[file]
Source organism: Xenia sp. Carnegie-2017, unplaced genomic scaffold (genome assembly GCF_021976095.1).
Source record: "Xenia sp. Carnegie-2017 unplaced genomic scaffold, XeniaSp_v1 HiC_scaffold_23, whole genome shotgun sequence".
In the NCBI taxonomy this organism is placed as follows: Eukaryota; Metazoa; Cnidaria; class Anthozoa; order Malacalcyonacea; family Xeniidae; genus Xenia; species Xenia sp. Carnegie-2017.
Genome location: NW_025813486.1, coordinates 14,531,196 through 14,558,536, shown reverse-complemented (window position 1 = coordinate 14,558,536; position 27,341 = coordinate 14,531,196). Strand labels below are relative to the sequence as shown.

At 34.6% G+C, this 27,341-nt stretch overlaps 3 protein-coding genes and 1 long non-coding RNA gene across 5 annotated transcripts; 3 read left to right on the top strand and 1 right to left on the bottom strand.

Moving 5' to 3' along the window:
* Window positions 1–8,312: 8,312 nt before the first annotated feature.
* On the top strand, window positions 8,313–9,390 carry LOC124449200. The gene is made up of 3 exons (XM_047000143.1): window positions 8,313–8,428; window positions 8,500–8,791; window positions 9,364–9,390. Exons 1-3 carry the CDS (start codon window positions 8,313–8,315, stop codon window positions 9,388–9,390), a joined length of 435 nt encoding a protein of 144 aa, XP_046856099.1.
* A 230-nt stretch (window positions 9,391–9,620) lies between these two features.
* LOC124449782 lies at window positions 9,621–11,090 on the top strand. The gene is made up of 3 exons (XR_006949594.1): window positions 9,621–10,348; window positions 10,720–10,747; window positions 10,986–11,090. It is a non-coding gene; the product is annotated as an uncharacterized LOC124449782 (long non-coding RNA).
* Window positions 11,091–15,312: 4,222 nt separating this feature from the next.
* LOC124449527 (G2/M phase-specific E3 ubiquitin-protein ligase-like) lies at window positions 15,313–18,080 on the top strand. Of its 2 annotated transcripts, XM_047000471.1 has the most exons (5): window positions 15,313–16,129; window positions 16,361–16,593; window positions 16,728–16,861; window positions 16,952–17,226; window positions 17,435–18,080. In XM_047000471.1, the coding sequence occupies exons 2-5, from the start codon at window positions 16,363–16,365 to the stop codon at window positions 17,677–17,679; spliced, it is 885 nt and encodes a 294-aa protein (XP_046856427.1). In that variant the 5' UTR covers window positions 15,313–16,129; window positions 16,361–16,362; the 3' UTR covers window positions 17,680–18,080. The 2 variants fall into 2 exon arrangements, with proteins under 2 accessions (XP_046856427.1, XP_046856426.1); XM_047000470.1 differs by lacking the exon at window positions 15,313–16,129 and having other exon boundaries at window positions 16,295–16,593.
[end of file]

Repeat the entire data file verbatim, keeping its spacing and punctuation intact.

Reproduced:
Source organism: Xenia sp. Carnegie-2017, unplaced genomic scaffold (genome assembly GCF_021976095.1).
Source record: "Xenia sp. Carnegie-2017 unplaced genomic scaffold, XeniaSp_v1 HiC_scaffold_23, whole genome shotgun sequence".
In the NCBI taxonomy this organism is placed as follows: Eukaryota; Metazoa; Cnidaria; class Anthozoa; order Malacalcyonacea; family Xeniidae; genus Xenia; species Xenia sp. Carnegie-2017.
Genome location: NW_025813486.1, coordinates 14,531,196 through 14,558,536, shown reverse-complemented (window position 1 = coordinate 14,558,536; position 27,341 = coordinate 14,531,196). Strand labels below are relative to the sequence as shown.

At 34.6% G+C, this 27,341-nt stretch overlaps 3 protein-coding genes and 1 long non-coding RNA gene across 5 annotated transcripts; 3 read left to right on the top strand and 1 right to left on the bottom strand.

Moving 5' to 3' along the window:
* Window positions 1–8,312: 8,312 nt before the first annotated feature.
* On the top strand, window positions 8,313–9,390 carry LOC124449200. The gene is made up of 3 exons (XM_047000143.1): window positions 8,313–8,428; window positions 8,500–8,791; window positions 9,364–9,390. Exons 1-3 carry the CDS (start codon window positions 8,313–8,315, stop codon window positions 9,388–9,390), a joined length of 435 nt encoding a protein of 144 aa, XP_046856099.1.
* A 230-nt stretch (window positions 9,391–9,620) lies between these two features.
* LOC124449782 lies at window positions 9,621–11,090 on the top strand. The gene is made up of 3 exons (XR_006949594.1): window positions 9,621–10,348; window positions 10,720–10,747; window positions 10,986–11,090. It is a non-coding gene; the product is annotated as an uncharacterized LOC124449782 (long non-coding RNA).
* Window positions 11,091–15,312: 4,222 nt separating this feature from the next.
* LOC124449527 (G2/M phase-specific E3 ubiquitin-protein ligase-like) lies at window positions 15,313–18,080 on the top strand. Of its 2 annotated transcripts, XM_047000471.1 has the most exons (5): window positions 15,313–16,129; window positions 16,361–16,593; window positions 16,728–16,861; window positions 16,952–17,226; window positions 17,435–18,080. In XM_047000471.1, the coding sequence occupies exons 2-5, from the start codon at window positions 16,363–16,365 to the stop codon at window positions 17,677–17,679; spliced, it is 885 nt and encodes a 294-aa protein (XP_046856427.1). In that variant the 5' UTR covers window positions 15,313–16,129; window positions 16,361–16,362; the 3' UTR covers window positions 17,680–18,080. The 2 variants fall into 2 exon arrangements, with proteins under 2 accessions (XP_046856427.1, XP_046856426.1); XM_047000470.1 differs by lacking the exon at window positions 15,313–16,129 and having other exon boundaries at window positions 16,295–16,593.